January 17, 2019

Are More Nuclear Weapons Better?

By Angelica Faotto


Nuclear weapons have been at the centre of the international system and of diplomatic and policy discourses for more than sixty years, and they have become ever more prominent in the last decades (Walton 2009, p.196). There has been a shift from the First Nuclear Age, the Cold War, to the Second Nuclear Age, whereby the scenario is multipolar and characterized by a growing number of actors, the United States and Russia do not have an antagonistic relationship and weapons proliferate horizontally to regimes that are regarded as unstable and dangerous. Therefore, contrary to the belief that they would have faded away as a consequence of the reduction of the two superpowers’ stockpiles, they still embody a crucial component of a vast number of militaries in the world. (Garcia 2017, p.356-7)

However, today there are more aspects to worry about compared to the Cold War era. Therefore, are more nuclear arms better? Will the nuclear taboo grow stronger? Will nuclear weapons continue to play a major role in the international scene or will their presence fade away with new technological developments? This paper will explore the above questions by casting light on the main arguments against and for an increase in nuclear weapons, touching upon the idea of proliferation optimism and pessimism, deterrence, strategic stability, political leaders and rationality to conclude, after having deeply delved into the above arguments and because this is a decision with significant consequences on every sphere of politics and policy, having an impact on military strategy, diplomacy, economics, domestic institutions, and ethical and normative self-image, that more nuclear weapons are not better.

On Nuclear Optimism

As far as the wide-ranging debate regarding the expansion of nuclear weapons is concerned, one of the main areas of focus is nuclear optimism, whereby according to neorealists, actors under the anarchical state of order compete and socialize to achieve security, enhanced by the proliferation of nuclear weapons which stabilize the system and bring peace (Woods 2002, p.163-4). This has been emphasized by the fact that objective and empirical evidence has proved that proliferation is neither inevitable nor dangerous and that war continues mainly in areas without nuclear arms (Walton 2009, p.198). Waltz has been one of the main advocates of proliferation optimism, turning conventional wisdom on its head by arguing that nuclear deterrence, which gives mutual security for nuclear-armed states is the alternative to the idea that anarchy must be replaced by a nuclear authority (Wheeler 2009, p.431). Waltz wrote that “Although the possibility of war remains, nuclear weapons have drastically reduced the probability of its being fought by the states that have them.” (Waltz 2008, p.291), going to the extent of arguing that the proliferation might represent an ‘international good’ (Wheeler 2009, p.431), and for this reason, should be extended beyond the existing nuclear states. Since, “the probability of major war among states having nuclear weapons approaches zero”(Waltz, p.64-5), they should be welcomed rather than feared. Waltz’s views rest on the assumption that all leaders will rationally decide to avoid war in the face of nuclear devastation. Fear rather than rationality plays an essential role in the proliferation of nuclear arms, to the point that deterrence depends solely on the former (Wheeler 2009, p.431), although there is a wave of optimism arguing that proliferation is governed by universal laws, stemming from scientific knowledge rather than political decisions (Woods 2002, p.169).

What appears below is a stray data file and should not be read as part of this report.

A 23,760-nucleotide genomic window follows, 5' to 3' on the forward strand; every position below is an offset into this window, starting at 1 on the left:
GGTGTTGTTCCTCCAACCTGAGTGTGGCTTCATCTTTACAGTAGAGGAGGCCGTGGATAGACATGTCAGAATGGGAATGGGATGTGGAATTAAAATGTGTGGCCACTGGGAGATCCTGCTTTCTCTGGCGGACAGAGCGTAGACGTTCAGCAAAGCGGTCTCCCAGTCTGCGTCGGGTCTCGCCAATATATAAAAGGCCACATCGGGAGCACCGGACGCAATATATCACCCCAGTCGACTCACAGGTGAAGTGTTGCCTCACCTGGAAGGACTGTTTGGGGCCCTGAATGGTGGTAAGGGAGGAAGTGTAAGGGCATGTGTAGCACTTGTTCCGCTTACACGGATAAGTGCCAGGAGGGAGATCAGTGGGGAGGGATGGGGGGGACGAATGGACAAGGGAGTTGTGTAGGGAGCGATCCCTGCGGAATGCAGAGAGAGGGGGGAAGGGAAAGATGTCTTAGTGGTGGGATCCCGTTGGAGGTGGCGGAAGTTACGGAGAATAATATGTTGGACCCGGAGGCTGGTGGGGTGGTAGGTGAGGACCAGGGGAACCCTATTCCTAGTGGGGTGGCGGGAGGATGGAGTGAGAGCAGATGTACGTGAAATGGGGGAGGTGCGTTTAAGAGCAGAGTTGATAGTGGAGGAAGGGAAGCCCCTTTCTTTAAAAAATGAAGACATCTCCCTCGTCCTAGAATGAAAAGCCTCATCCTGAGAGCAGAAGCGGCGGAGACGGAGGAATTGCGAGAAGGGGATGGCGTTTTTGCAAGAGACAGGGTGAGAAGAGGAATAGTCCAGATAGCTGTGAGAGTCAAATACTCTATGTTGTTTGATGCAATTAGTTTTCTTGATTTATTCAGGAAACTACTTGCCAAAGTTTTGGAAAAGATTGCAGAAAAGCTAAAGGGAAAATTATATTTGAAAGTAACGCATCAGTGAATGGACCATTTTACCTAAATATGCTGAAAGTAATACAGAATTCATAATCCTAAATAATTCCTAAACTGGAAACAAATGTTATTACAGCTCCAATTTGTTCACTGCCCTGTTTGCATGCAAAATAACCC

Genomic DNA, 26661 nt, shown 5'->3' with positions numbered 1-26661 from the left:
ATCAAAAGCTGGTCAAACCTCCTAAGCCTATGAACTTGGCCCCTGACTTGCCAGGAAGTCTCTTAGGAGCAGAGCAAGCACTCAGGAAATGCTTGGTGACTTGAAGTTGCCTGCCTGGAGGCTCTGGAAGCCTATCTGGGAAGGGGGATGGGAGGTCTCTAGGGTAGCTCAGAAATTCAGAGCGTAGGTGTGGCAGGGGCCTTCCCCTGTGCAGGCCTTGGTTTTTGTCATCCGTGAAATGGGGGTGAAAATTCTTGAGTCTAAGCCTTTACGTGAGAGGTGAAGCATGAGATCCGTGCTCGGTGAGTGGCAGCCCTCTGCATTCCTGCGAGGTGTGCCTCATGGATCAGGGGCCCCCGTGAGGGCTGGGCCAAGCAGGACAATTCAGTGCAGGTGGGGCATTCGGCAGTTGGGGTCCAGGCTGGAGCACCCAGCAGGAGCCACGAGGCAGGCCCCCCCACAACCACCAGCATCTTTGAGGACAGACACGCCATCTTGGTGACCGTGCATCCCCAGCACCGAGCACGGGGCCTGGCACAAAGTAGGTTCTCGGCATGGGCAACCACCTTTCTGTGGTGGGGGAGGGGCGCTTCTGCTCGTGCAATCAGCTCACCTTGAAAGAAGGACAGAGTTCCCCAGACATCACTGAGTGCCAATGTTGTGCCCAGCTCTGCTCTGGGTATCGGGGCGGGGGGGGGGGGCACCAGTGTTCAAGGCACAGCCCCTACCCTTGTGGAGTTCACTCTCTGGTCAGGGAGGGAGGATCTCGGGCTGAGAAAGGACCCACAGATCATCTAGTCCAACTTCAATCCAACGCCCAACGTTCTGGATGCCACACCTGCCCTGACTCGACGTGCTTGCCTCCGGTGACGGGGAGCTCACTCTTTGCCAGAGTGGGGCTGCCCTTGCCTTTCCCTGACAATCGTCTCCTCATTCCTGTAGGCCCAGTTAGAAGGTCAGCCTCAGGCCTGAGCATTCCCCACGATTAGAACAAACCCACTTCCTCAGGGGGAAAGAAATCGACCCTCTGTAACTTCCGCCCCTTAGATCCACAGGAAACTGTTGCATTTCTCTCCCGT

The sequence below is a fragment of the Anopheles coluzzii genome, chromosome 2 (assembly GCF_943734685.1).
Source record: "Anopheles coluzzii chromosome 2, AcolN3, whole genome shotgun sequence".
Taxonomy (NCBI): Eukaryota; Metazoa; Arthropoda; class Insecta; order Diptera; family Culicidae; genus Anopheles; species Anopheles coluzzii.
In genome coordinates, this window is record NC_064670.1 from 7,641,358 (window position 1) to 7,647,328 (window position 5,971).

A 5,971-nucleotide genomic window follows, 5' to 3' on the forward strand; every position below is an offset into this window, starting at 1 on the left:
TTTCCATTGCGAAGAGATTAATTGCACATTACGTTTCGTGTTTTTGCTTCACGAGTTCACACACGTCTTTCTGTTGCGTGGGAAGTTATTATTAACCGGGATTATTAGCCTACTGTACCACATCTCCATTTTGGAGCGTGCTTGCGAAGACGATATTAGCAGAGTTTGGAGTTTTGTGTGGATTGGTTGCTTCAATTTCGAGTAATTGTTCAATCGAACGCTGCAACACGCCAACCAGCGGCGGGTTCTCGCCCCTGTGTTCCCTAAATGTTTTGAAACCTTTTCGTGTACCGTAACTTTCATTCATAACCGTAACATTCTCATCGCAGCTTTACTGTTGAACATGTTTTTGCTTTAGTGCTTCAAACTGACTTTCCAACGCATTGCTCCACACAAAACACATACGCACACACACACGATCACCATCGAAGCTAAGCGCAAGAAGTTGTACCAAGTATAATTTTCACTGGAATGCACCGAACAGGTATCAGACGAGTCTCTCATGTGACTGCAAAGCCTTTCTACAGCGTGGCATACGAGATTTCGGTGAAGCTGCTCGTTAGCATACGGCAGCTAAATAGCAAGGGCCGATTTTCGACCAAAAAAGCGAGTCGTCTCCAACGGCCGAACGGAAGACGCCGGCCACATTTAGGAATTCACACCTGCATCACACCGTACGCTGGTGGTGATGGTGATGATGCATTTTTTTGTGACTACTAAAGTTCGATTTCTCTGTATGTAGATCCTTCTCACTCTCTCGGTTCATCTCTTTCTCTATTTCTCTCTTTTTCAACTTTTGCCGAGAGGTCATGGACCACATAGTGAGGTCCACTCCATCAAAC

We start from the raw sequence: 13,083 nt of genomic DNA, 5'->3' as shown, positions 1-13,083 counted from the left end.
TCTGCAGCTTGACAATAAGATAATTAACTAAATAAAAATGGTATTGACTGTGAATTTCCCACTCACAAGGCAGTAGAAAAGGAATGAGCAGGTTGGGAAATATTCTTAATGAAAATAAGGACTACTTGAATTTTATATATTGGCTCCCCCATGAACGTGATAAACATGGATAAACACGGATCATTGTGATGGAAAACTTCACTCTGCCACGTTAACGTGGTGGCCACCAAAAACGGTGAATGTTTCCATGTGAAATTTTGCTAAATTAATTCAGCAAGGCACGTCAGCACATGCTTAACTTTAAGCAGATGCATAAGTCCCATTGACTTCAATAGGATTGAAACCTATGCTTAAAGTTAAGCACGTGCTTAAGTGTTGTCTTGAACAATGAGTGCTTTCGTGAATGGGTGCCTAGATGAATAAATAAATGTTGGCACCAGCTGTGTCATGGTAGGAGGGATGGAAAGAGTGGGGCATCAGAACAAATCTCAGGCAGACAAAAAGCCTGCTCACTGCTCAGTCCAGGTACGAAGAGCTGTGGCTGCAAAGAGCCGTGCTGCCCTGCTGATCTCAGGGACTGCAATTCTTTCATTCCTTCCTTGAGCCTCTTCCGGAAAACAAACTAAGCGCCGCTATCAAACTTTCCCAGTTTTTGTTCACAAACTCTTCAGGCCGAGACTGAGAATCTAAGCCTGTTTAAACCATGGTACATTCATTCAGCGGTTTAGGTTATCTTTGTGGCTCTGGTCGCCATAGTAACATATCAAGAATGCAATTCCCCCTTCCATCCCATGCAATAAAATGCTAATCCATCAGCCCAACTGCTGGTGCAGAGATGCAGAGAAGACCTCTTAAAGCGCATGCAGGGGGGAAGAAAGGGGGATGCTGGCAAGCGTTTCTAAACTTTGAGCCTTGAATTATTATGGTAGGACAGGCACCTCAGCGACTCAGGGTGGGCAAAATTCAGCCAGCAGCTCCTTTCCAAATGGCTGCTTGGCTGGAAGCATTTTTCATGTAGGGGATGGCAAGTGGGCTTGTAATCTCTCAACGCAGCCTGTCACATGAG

Order also depends upon the building of trust between the nuclear-armed and arming powers, where “two or more actors, based on the mutual interpretation of each other’s attitudes and behaviour, believe that the other(s) now and in the future, can be relied upon [at a minimum] to desist from acting in ways that will be injurious to their interests and values [and at a maximum] … promote each other’s interests and values.” (Wheeler 2009, p.428) Contrary to realist belief, even though uncertainty cannot be removed from international politics, it does not represent a limitation since trust and uncertainty are not antithetical (Misztal 1996, p.21), because if humans were to be certain about the motives and intentions of others, trust would not be needed (Wheeler 2009, p.435). The current relationship between Argentina and Brazil best illustrates this idea of trust. In fact, their mutual sensibility to security dilemma dynamics, their belief in trust which comes with uncertainty and vulnerability and the presence of common interests and shared values has led both countries to pursue a peaceful nuclear programme and participate in the NPT in the 1990s (Booth and Wheeler, p. 234–6, 241–2)

Furthermore, several studies have emerged according to which the spread of nuclear weapons will: re-establish rigidity in a dangerously fluid Europe (Garnham 1985, p.96-110, Posen 1993, p.27-47), inspire a smothering fear in the Middle East (Rosen 1977), alert South Asia to the lessons of stability (Cohen 1990), and erode the barriers to technology transfers that would enhance deterrence (such as the diffusion of missile technology) and solidify command and control (Harvey 1992).

Lastly, the concept of strategic stability or strategic interdependence and its core principle, mutual vulnerability, is also key. Schelling argues that the vulnerability of the strategic forces of one side translates in the need to maintain offensive nuclear postures and any attempt to achieve strategic primacy will set a chain of reaction that will automatically undermine the process. Therefore, successful arms control regimes in this age have to be more inclusive and multilateral in nature. (Garcia 2017, p.361)

On Nuclear Pessimism

On the other hand, nuclear pessimism, arguments contra strategic stability and deterrence, rationality and the vulnerability of certain programmes are also central to the debate.